Nicole Alderman
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I'm still doing research on ingredients, as I can't believe that all baking soda and washing soda do is "soften water." I use baking soda to clean various things, and it works much better than just water. There must be more to it than just "softening the water"

https://oconto.extension.wisc.edu/files/2011/02/Baking-Soda.pdf

Cleaning: Baking Soda acts a cleaning agent because it is a mild alkali and can cause dirt and grease to dissolve easily in water for effective removal. When it is not fully dissolved, like when it is sprinkled on a damp sponge, Baking Soda is mildly abrasive and can lift dirt for easy removal as a gentle scouring powder. Since it’s gentle, Baking Soda is safe and effective as a cleaner for glass, chrome, steel, enamel and plastic. Because Baking Soda is a pure, natural product that is also a food, it is non-toxic, unlike many other household cleaners. It is safe to use around children and pets and is ideal for cleaning food preparation surfaces. In your home use Baking Soda to clean sinks, tubs, tile, microwaves, plastic containers, even teeth without scratching. Industrially, Baking Soda is used to clean large machinery and commercial kitchen equipment.
Buffering: Because of its chemical makeup, Baking Soda has unique capabilities as a buffer. Buffering is the maintenance of a stable pH balance, or acid-alkali balance. As a buffer, Baking Soda tends to cause acid solutions to become more basic and to cause basic solutions to become more acid, bringing both solutions to a stable pH around 8.1 (slightly basic) on the pH scale. A buffer also resists pH change in a  solution, in this case maintaining a pH of 8.1. In this way Baking Soda can be used as an antacid in the human digestive system, neutralizing acids from acid indigestion and heartburn and relieving the associated discomfort. (See directions for this use on the Baking Soda box.) When used as a paste on skin or in the bath, Baking Soda soothes the irritation of poison ivy, insect bites, sunburn, and prickly heat. The natural buffering of Baking Soda also means that it’s a safe and natural way to maintain appropriate pH levels in pools, where stable pH keeps water quality at its best, and in septic tanks, where stable pH provides a healthy environment for the beneficial bacteria that break down wastes.



https://meliorameansbetter.com/blogs/news/16879135-washing-soda-meet-your-ingredient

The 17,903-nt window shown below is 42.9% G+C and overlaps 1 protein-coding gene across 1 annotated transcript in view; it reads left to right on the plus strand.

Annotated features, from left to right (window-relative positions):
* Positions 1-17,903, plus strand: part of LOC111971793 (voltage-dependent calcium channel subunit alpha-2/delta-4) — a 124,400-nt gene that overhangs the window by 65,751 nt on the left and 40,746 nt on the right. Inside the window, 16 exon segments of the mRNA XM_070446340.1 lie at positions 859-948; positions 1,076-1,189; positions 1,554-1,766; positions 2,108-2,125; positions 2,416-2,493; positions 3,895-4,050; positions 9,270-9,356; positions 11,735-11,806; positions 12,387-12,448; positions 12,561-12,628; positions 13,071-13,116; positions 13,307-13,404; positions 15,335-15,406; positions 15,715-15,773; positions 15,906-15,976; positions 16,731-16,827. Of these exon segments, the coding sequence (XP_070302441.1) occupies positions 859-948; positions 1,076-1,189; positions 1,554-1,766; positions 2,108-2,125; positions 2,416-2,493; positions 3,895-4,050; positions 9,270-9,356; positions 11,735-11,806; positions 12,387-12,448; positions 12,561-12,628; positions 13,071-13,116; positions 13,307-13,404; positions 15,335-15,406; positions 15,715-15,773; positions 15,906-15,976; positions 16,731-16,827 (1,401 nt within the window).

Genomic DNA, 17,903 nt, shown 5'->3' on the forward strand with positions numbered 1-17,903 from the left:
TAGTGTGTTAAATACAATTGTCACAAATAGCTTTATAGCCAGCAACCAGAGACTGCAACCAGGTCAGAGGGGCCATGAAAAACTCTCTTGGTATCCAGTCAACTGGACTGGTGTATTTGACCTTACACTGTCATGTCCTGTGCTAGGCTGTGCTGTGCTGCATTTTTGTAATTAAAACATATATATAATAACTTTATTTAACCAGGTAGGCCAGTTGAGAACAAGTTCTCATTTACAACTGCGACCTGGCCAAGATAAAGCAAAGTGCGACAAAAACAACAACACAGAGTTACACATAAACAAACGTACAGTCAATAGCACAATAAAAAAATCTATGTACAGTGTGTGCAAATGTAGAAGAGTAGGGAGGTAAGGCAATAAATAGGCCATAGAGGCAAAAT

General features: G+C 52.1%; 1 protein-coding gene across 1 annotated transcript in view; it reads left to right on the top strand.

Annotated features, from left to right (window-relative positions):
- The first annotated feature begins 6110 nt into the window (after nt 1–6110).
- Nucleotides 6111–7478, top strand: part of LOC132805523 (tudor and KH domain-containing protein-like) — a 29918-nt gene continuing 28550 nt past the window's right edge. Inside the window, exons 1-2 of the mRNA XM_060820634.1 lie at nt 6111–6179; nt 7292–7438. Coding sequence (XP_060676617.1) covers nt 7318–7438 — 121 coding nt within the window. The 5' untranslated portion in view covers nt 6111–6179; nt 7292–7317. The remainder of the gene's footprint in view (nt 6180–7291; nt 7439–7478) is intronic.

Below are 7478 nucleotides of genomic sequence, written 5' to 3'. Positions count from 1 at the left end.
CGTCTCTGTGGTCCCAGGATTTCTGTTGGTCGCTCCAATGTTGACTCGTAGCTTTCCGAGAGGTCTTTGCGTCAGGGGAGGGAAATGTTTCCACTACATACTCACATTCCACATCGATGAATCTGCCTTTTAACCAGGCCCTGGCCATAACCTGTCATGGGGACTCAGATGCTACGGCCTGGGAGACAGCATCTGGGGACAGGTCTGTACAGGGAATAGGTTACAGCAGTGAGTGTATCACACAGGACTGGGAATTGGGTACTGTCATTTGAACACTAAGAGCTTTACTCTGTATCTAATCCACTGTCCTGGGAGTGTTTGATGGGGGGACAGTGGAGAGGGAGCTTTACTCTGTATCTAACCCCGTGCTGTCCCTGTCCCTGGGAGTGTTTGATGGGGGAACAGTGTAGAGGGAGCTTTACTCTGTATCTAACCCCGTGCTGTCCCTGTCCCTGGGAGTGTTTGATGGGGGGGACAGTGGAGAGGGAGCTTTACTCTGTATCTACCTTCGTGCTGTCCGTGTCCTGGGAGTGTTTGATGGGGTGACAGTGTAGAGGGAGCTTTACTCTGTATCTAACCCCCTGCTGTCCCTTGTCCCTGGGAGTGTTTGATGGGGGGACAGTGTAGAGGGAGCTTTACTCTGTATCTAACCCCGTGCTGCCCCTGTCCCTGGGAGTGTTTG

The washing soda acts as a water softener, which allows any detergent or soap to interact with dirts and fabrics instead of getting tied up in interactions with Calcium and Magnesium (hard water) ions. Washing soda is also alkaline, meaning it will raise the pH of the water. Higher pH water is more effective at cleaning. So, just as described on the commercially available boxes, it really is a ‘laundry booster’ in that it helps both the water and the soap do a better job of cleaning.



Found a really neat booklet from the Cleaning Institute, that actually goes into the chemistry. https://www.cleaninginstitute.org/sites/default/files/assets/1/AssetManager/SoapsandDetergentsBook.pdf

Bleaches (chlorine and oxygen) whiten and brighten fabrics and help remove stubborn stains. They convert soils into colorless, soluble particles that can be removed by detergents and carried away in the wash water. Liquid chlorine bleach (usually a sodium hypochlorite solution) can also disinfect and deodorize fabrics. Oxygen (colorsafe) bleach is more gentle and works safely on almost all washable fabrics.



Basically, most "dirt" on our clothes is acidic, and reacts with the alkaline cleaners, helping to remove it. Alkaline stuff (washing and baking sodas and oxygen bleach) help soaps work better, and also have the ability to remove stains, especially in hot water and agitation, which help mobilize fatty stains.


(I have, literally, had a tab open with this for weeks. Somehow, despite closing my browser multiple times, every time I bring my tabs back, it has all this stored. I LOVE permies. Facebook loses everything if I click one wrong button, but not permies! But, I figure at some point I'll lose what I wrote before I can finish researching, so I'm just going to post this now so I can finally close my tab!)